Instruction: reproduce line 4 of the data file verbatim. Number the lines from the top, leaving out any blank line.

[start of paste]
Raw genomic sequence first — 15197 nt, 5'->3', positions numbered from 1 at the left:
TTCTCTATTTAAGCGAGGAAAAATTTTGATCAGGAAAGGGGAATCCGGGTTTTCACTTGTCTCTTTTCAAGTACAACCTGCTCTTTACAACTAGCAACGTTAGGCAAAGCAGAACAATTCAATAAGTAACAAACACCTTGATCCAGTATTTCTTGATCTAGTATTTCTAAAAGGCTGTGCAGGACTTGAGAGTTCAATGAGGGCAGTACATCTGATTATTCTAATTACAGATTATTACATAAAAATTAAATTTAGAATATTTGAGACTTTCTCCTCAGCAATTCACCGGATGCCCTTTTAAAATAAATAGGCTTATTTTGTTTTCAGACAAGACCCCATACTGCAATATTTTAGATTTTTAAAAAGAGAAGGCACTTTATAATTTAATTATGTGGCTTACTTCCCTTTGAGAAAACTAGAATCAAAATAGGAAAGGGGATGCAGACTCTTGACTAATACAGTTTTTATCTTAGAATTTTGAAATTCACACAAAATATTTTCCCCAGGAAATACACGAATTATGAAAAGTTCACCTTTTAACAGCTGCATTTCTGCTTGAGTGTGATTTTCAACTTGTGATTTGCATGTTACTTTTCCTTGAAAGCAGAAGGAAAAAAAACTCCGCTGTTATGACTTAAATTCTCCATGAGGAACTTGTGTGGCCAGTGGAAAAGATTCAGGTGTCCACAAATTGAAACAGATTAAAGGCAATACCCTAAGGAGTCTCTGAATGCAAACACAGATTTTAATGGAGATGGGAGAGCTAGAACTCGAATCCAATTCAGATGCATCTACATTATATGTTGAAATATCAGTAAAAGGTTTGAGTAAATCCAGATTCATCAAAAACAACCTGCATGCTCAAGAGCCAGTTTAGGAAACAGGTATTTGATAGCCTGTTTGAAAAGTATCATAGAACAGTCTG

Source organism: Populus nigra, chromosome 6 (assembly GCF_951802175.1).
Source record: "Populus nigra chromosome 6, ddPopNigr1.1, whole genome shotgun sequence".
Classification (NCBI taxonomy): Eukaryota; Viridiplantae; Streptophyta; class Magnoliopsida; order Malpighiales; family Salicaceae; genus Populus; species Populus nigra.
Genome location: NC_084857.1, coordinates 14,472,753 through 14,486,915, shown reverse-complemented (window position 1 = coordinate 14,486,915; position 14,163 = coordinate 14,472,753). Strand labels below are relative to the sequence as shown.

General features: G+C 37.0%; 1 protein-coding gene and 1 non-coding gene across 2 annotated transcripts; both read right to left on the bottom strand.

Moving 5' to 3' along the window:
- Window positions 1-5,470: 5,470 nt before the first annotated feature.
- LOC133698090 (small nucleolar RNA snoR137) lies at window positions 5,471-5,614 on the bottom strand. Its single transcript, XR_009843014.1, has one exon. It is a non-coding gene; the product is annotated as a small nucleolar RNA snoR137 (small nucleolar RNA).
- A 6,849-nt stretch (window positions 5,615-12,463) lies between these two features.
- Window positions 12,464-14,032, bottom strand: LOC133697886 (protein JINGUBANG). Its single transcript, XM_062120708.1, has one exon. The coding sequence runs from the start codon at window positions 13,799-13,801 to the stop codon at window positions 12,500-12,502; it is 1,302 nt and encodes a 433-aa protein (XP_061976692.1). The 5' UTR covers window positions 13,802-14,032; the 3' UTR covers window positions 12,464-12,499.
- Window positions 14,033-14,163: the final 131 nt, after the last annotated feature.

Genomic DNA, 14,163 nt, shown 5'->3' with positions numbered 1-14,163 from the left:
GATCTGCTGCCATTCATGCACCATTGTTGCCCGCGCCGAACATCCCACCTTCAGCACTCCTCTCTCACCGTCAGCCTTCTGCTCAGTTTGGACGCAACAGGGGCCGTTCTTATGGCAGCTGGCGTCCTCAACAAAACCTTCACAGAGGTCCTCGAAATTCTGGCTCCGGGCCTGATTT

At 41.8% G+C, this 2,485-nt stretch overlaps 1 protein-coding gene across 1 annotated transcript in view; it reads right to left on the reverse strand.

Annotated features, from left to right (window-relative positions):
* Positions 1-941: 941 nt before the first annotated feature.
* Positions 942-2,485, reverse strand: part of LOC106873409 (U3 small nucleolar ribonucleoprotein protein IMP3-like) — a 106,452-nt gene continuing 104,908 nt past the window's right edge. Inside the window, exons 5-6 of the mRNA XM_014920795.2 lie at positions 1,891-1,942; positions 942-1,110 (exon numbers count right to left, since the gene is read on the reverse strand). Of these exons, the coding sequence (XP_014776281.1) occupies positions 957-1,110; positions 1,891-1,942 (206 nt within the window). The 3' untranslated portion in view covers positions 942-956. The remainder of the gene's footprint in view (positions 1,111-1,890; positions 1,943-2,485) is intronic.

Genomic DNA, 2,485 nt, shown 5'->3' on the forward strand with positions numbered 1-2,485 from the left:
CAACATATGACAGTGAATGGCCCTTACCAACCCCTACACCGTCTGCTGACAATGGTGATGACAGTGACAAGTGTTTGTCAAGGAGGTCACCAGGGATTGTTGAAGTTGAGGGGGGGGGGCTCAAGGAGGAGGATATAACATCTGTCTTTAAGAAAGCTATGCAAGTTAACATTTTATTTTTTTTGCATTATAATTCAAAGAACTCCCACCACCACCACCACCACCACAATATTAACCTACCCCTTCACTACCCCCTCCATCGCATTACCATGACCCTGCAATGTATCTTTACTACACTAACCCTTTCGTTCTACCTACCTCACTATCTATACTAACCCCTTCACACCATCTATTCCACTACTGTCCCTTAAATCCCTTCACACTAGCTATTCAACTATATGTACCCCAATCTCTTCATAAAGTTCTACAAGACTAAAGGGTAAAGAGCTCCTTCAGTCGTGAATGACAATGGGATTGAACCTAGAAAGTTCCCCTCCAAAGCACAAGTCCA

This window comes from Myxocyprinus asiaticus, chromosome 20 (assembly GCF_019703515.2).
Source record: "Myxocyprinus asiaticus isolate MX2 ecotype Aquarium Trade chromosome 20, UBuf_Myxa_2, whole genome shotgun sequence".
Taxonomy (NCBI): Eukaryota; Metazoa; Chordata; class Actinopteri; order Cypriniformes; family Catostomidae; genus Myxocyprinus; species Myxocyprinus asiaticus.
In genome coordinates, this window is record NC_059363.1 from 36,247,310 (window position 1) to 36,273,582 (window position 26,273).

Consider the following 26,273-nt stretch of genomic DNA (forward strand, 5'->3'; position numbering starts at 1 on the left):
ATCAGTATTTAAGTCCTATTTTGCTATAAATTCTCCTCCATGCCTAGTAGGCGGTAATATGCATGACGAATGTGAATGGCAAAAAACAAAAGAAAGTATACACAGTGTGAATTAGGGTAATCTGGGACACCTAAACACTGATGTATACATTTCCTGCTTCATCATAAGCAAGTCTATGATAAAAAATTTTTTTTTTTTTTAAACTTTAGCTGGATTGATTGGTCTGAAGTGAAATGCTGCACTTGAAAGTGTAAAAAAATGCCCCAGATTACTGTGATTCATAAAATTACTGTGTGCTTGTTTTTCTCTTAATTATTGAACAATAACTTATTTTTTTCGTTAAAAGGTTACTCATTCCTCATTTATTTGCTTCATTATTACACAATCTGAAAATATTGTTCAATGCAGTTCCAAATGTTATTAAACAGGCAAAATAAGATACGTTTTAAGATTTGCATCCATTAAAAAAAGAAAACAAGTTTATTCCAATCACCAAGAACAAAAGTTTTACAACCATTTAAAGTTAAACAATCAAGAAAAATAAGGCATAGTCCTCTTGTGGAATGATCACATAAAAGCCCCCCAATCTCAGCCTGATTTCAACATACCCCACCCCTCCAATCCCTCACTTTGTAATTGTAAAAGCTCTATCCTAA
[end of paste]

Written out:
Source record: "Populus nigra chromosome 6, ddPopNigr1.1, whole genome shotgun sequence".